“Will my estate need to go through probate?” This is a question that we often hear in our office. Many people have had a bad experience with probate and worry about how their own heirs will be treated when their own estate is eventually probated. While probate administration typically takes a little longer and can be a bit more expensive than trust administration, it is not a terrible thing. Creditors get paid, heirs still receive their gifts, and property passes down from one generation to the next. Fortunately, there are some easy steps you can take to make sure your own estate’s probate is an orderly process.
Prepare for Business Succession
If you own your own business and it has been around for more than two or three years, you know how hard you have worked at it and how much effort it takes to keep it running. If you want that business to continue into the next generation, then make sure you have taken appropriate steps. Engage a qualified attorney to draft a buy-sell agreement to define what will happen after your lifetime or even if you should become disabled and are no longer able to work. Prepare annual minutes for your company to show that it really is running as a business and not just an extension of you personally. Issue shares to show ownership of the company. Even if you are the only owner and a buy-sell is not needed, make sure you have clearly indicated who should receive the shares of the company after your lifetime.
Plan for Out-Of-State or Low Value Assets
Do you own real estate outside of Florida? Outside of the United States? From a probate perspective, if you are a Florida resident then any real estate owned outside our borders is considered foreign and may need expensive proceedings to address them. Setting the assets up to pass more easily to others may be very simple, if it is dealt with during your lifetime. Speak to an attorney in the jurisdiction where the property is located and ask what you can do to facilitate the transfer. Whatever you spend to do it now will almost certainly be less than what your heirs would spend later.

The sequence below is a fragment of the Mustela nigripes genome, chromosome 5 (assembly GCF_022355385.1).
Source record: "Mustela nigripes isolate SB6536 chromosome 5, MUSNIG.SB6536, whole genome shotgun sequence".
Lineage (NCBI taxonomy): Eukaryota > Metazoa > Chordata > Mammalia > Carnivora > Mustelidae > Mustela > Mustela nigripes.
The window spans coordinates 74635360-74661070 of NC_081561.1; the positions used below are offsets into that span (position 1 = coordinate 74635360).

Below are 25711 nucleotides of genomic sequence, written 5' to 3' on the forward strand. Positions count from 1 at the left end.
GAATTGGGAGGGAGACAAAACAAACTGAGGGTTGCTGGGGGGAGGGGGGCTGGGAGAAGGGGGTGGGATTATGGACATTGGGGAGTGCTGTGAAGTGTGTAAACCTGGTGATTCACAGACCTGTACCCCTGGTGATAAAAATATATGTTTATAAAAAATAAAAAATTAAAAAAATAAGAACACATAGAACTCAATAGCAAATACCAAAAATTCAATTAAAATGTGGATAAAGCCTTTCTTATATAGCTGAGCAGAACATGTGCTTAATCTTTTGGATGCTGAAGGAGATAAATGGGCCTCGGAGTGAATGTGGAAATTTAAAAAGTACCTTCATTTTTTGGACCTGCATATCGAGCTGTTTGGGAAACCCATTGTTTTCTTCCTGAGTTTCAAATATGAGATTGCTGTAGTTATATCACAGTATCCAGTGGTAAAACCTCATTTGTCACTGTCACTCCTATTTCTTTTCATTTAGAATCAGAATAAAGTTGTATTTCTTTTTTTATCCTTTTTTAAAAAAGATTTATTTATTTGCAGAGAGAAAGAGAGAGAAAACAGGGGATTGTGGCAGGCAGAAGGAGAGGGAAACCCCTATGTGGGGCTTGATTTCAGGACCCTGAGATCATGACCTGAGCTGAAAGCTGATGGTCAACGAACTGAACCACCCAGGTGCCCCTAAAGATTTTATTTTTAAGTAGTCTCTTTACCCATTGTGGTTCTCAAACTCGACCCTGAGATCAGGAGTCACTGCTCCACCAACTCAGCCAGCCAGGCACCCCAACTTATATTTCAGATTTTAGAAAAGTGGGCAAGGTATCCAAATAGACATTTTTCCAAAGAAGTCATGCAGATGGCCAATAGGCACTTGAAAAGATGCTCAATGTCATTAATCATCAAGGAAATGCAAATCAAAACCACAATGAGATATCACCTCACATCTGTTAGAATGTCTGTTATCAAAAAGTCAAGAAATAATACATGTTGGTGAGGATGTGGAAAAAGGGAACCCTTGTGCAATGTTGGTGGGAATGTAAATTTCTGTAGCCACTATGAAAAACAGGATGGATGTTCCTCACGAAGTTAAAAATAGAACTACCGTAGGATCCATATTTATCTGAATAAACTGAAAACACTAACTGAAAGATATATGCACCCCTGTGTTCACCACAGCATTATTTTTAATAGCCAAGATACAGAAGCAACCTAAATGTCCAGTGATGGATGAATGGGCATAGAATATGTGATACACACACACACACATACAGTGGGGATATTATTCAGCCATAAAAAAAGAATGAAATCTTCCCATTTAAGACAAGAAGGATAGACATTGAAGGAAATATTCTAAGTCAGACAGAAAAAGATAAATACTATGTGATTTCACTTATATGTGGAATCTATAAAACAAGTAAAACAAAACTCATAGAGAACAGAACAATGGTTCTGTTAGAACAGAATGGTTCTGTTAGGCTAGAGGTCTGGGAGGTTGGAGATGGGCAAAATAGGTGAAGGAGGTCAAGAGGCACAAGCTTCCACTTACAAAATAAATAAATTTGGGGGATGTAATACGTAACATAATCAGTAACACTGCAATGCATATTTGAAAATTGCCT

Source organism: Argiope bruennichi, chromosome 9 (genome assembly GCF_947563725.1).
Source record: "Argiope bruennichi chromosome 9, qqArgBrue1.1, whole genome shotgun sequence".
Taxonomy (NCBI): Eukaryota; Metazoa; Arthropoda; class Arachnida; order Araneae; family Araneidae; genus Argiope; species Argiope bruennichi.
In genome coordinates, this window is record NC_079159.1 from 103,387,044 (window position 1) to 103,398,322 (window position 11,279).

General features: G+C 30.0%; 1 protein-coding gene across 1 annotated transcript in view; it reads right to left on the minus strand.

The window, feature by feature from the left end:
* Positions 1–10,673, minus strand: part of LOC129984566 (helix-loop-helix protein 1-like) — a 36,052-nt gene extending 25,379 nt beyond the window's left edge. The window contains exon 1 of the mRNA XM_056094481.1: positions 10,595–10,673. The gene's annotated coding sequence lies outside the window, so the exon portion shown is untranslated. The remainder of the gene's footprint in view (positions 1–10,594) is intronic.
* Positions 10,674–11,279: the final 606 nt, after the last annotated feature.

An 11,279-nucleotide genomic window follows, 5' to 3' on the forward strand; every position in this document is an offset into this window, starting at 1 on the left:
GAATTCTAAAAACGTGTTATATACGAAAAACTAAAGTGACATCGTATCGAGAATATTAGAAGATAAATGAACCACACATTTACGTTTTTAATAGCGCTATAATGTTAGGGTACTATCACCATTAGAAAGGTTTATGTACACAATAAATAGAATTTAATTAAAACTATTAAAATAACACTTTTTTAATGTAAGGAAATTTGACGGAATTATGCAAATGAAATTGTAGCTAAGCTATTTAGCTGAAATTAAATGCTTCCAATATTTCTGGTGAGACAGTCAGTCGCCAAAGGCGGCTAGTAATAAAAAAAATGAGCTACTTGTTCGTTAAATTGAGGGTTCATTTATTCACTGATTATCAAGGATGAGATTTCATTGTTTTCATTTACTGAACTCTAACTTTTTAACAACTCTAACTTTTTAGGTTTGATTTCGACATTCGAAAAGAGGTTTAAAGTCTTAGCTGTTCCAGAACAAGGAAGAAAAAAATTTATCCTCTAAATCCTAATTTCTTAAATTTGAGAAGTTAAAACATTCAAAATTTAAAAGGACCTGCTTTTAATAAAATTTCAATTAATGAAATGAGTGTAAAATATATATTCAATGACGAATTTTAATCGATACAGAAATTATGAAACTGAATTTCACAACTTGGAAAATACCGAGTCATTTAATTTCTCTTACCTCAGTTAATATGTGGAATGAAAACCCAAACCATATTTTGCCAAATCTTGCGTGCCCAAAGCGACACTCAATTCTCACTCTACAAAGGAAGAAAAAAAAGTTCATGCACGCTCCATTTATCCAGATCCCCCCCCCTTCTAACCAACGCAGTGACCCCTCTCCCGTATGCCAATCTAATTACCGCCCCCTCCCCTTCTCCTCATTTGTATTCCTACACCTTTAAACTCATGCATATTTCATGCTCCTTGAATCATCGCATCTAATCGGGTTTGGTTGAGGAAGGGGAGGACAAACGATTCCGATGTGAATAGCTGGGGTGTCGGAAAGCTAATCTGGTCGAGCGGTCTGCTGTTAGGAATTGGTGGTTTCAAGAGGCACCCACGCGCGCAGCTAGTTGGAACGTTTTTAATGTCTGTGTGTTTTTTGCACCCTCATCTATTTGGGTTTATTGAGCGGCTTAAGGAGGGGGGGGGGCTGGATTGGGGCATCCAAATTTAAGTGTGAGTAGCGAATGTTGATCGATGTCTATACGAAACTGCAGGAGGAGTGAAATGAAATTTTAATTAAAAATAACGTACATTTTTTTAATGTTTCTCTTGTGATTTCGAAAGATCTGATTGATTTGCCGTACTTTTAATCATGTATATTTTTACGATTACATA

Make Proper Plans for Life Insurance
Life insurance is usually paid outside of the probate process and life insurance proceeds are not subject to claims from your creditors. However, if you had named someone as beneficiary of your policy, that person died before you and you never named another beneficiary, the proceeds would be paid to your estate and would be subject to your creditors. This is a very easy problem to fix. To do so, just get in touch with your insurance agent, review your beneficiary designations, and make changes as needed. While doing that, make sure you don’t designate someone to receive death benefits that you really want to be there for someone else. In other words, don’t make your mother the beneficiary of a policy that you have in place to take care of your kids. If your mother is incapacitated when the death benefit is paid and a guardian is in place, that guardian would have a duty to spend the funds on your mother, not your kids. This is where a trust would be useful to address your needs.
I started out by saying that avoiding probate problems is easy if you know what you’re doing. Of course, probate planning is not an endeavor for the casual or occasional practitioner and there are many more things to be considered. Seek out a qualified estate planning attorney to assist you with your own affairs and make sure to communicate the things you are concerned about so that your plan will be properly prepared and administered.